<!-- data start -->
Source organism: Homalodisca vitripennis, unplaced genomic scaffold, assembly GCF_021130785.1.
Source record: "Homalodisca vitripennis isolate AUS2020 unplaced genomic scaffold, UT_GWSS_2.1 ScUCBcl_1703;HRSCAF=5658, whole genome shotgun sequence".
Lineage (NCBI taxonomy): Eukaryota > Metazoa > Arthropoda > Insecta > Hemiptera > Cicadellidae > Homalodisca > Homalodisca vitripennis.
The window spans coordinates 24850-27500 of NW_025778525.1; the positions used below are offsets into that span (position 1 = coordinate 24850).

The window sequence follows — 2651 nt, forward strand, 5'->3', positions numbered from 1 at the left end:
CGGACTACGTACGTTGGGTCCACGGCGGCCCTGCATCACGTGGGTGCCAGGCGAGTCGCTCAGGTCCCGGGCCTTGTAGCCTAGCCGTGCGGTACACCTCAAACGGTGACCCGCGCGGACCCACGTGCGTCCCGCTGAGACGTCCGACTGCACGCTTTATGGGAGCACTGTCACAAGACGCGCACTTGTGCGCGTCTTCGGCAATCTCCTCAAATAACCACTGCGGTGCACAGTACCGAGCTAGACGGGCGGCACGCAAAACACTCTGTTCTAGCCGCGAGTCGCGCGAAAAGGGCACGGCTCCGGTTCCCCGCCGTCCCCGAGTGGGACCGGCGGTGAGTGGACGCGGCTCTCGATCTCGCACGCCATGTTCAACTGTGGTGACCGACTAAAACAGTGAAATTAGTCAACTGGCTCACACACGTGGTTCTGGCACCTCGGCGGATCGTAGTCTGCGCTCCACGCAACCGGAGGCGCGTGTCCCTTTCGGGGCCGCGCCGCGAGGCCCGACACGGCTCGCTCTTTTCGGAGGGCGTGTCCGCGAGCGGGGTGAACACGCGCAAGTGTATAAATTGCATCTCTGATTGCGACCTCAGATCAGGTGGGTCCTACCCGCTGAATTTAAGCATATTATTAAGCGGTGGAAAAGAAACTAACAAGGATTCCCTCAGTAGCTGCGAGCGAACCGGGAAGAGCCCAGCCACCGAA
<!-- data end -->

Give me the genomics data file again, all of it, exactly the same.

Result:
Source organism: Homalodisca vitripennis, unplaced genomic scaffold, assembly GCF_021130785.1.
Source record: "Homalodisca vitripennis isolate AUS2020 unplaced genomic scaffold, UT_GWSS_2.1 ScUCBcl_1703;HRSCAF=5658, whole genome shotgun sequence".
Lineage (NCBI taxonomy): Eukaryota > Metazoa > Arthropoda > Insecta > Hemiptera > Cicadellidae > Homalodisca > Homalodisca vitripennis.
The window spans coordinates 24850-27500 of NW_025778525.1; the positions used below are offsets into that span (position 1 = coordinate 24850).

The window sequence follows — 2651 nt, forward strand, 5'->3', positions numbered from 1 at the left end:
CGGACTACGTACGTTGGGTCCACGGCGGCCCTGCATCACGTGGGTGCCAGGCGAGTCGCTCAGGTCCCGGGCCTTGTAGCCTAGCCGTGCGGTACACCTCAAACGGTGACCCGCGCGGACCCACGTGCGTCCCGCTGAGACGTCCGACTGCACGCTTTATGGGAGCACTGTCACAAGACGCGCACTTGTGCGCGTCTTCGGCAATCTCCTCAAATAACCACTGCGGTGCACAGTACCGAGCTAGACGGGCGGCACGCAAAACACTCTGTTCTAGCCGCGAGTCGCGCGAAAAGGGCACGGCTCCGGTTCCCCGCCGTCCCCGAGTGGGACCGGCGGTGAGTGGACGCGGCTCTCGATCTCGCACGCCATGTTCAACTGTGGTGACCGACTAAAACAGTGAAATTAGTCAACTGGCTCACACACGTGGTTCTGGCACCTCGGCGGATCGTAGTCTGCGCTCCACGCAACCGGAGGCGCGTGTCCCTTTCGGGGCCGCGCCGCGAGGCCCGACACGGCTCGCTCTTTTCGGAGGGCGTGTCCGCGAGCGGGGTGAACACGCGCAAGTGTATAAATTGCATCTCTGATTGCGACCTCAGATCAGGTGGGTCCTACCCGCTGAATTTAAGCATATTATTAAGCGGTGGAAAAGAAACTAACAAGGATTCCCTCAGTAGCTGCGAGCGAACCGGGAAGAGCCCAGCCACCGAA